Eric Austen was an English designer and teacher who produced the first ever iconic CND badges.

During the Second World War, Austen, who was a pacifist, worked in the Forestry Service. After the war he worked in education, specialising in art education. Austen’s daughter, Gea, recollects that her father at some point ‘started to talk a lot of about the bomb…he started talking about Hiroshima and Nagasaki’. He made friends with CND figures such as the Rev. Canon Collins, Pat Arrowsmith, Peggy Duff and Hugh Brock.

Austen was involved with the organisation of the first Easter march to Aldermaston, and made the first CND badges for that demonstration. The early badges were made in ceramic, meaning they would be among the very few man-made objects to survive a nuclear inferno.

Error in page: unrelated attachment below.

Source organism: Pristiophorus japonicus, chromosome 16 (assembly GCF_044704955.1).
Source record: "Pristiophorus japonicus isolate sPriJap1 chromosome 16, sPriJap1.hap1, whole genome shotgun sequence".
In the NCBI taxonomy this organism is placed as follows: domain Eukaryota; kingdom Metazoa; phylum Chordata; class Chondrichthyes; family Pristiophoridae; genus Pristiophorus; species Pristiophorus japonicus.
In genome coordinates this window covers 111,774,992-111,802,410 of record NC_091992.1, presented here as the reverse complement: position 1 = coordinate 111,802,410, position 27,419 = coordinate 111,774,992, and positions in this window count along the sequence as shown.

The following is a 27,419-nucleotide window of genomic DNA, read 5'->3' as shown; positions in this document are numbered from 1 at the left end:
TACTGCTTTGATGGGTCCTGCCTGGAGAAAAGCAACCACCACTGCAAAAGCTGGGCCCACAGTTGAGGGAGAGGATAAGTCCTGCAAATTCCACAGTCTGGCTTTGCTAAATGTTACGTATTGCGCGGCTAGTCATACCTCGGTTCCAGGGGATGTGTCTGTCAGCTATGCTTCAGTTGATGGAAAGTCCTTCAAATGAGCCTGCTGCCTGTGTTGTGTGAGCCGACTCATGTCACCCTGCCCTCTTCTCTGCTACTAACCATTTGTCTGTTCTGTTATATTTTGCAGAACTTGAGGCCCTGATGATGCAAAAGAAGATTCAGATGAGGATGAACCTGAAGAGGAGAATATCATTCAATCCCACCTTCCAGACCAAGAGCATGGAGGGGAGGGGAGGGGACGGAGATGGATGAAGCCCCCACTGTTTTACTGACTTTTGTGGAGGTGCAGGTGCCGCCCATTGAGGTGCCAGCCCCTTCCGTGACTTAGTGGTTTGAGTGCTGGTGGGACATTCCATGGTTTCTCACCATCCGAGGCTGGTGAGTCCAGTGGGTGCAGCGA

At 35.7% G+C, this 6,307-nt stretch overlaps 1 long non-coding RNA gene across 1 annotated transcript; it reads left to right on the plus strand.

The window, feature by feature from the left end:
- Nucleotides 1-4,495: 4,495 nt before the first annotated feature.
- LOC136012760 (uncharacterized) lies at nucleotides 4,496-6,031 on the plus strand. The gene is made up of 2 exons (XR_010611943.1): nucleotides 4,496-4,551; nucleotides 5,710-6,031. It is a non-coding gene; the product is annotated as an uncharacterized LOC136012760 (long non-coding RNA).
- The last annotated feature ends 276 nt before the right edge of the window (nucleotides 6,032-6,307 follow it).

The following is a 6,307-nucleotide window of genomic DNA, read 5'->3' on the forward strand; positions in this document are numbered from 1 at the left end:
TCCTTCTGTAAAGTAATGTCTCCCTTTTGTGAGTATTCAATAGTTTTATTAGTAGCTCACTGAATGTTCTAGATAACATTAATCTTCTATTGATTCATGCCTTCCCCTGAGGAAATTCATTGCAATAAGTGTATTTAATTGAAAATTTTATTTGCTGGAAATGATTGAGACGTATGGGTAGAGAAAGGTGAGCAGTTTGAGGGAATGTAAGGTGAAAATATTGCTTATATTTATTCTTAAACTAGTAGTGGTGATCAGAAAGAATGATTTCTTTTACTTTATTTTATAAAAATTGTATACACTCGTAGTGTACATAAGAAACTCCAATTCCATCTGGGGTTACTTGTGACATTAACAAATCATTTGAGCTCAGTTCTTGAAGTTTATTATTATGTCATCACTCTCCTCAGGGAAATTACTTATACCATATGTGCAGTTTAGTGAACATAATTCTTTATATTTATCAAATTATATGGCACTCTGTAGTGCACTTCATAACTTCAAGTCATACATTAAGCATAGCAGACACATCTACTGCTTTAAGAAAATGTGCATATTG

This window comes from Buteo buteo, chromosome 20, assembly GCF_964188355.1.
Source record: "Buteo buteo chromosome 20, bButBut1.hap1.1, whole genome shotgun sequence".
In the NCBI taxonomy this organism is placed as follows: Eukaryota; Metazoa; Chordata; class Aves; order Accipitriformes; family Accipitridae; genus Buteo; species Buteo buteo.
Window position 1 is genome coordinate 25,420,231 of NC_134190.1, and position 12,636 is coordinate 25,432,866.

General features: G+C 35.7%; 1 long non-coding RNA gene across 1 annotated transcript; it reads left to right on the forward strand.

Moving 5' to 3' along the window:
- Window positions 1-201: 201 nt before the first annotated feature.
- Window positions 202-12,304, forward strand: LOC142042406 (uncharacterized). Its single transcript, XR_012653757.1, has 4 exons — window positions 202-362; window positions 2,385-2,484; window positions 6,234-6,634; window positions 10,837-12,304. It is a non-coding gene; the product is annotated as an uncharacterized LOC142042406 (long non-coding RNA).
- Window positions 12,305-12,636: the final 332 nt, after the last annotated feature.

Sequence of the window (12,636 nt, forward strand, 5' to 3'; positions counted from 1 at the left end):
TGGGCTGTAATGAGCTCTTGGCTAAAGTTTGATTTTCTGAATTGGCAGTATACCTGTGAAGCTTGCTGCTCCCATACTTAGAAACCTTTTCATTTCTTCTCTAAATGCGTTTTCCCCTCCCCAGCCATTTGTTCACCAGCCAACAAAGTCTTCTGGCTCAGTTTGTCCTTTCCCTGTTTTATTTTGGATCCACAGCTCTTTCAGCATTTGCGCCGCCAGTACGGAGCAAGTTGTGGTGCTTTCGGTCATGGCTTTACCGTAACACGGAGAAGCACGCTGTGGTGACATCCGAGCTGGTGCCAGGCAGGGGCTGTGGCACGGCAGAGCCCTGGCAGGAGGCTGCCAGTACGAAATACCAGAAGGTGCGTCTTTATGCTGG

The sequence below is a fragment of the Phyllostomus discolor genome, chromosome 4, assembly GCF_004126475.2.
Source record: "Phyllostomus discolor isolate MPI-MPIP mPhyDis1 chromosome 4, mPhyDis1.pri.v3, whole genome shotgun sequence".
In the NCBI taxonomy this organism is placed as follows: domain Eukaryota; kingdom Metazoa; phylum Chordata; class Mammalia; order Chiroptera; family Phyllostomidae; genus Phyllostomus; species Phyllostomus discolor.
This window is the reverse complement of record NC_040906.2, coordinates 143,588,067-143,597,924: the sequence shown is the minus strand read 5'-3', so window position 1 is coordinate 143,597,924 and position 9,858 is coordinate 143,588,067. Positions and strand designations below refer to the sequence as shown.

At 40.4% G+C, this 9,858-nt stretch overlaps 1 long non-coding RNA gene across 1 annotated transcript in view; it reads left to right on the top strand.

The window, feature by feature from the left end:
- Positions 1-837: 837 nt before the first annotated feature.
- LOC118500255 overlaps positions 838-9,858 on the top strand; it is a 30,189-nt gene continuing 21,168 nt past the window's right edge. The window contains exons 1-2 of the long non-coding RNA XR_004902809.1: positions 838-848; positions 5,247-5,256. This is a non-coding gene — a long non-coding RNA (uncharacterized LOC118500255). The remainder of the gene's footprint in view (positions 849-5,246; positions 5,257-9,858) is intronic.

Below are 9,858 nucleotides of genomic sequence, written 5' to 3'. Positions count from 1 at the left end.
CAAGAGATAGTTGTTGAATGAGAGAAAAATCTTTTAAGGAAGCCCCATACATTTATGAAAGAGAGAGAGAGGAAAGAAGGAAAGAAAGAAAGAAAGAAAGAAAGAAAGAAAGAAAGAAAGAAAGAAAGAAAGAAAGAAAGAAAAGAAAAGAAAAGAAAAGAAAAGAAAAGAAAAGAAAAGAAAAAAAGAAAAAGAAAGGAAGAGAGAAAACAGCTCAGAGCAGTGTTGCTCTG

What is 60 faces of CND?
2018 is the 60th anniversary of the Campaign for Nuclear Disarmament.

Founded in 1958 at the height of the Cold War, CND has been a powerful collective voice against the dangers of nuclear weapons.

CND’s greatest strength has always been its members.
Incredible people have shaped our history,
our present and will continue to inspire in the future.

Here we take a look at 60 Faces of CND,
60 people who represent all the millions of people
who have campaigned for nuclear disarmament over the decades
and have made our organisation so remarkable.

60 Faces homepage